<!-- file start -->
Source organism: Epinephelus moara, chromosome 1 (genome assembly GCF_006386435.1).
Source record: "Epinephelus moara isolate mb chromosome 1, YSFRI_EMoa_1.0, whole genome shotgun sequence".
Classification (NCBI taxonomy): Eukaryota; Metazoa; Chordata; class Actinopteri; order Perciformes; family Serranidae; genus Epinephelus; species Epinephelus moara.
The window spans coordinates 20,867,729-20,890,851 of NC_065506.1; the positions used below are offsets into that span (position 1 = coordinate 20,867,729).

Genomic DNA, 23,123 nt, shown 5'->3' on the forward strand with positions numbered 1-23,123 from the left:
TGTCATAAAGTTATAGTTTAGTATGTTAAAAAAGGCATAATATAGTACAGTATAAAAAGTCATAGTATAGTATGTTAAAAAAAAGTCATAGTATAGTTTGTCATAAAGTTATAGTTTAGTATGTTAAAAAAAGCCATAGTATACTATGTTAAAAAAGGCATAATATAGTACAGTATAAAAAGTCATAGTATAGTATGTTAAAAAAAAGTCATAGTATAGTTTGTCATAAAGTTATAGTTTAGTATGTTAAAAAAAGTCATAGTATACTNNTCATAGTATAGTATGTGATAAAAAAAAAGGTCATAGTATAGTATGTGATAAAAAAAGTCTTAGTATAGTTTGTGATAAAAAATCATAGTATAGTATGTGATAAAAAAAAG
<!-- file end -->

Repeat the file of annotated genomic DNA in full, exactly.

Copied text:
Source organism: Epinephelus moara, chromosome 1 (genome assembly GCF_006386435.1).
Source record: "Epinephelus moara isolate mb chromosome 1, YSFRI_EMoa_1.0, whole genome shotgun sequence".
Classification (NCBI taxonomy): Eukaryota; Metazoa; Chordata; class Actinopteri; order Perciformes; family Serranidae; genus Epinephelus; species Epinephelus moara.
The window spans coordinates 20,867,729-20,890,851 of NC_065506.1; the positions used below are offsets into that span (position 1 = coordinate 20,867,729).

Genomic DNA, 23,123 nt, shown 5'->3' on the forward strand with positions numbered 1-23,123 from the left:
TGTCATAAAGTTATAGTTTAGTATGTTAAAAAAGGCATAATATAGTACAGTATAAAAAGTCATAGTATAGTATGTTAAAAAAAAGTCATAGTATAGTTTGTCATAAAGTTATAGTTTAGTATGTTAAAAAAAGCCATAGTATACTATGTTAAAAAAGGCATAATATAGTACAGTATAAAAAGTCATAGTATAGTATGTTAAAAAAAAGTCATAGTATAGTTTGTCATAAAGTTATAGTTTAGTATGTTAAAAAAAGTCATAGTATACTNNTCATAGTATAGTATGTGATAAAAAAAAAGGTCATAGTATAGTATGTGATAAAAAAAGTCTTAGTATAGTTTGTGATAAAAAATCATAGTATAGTATGTGATAAAAAAAAG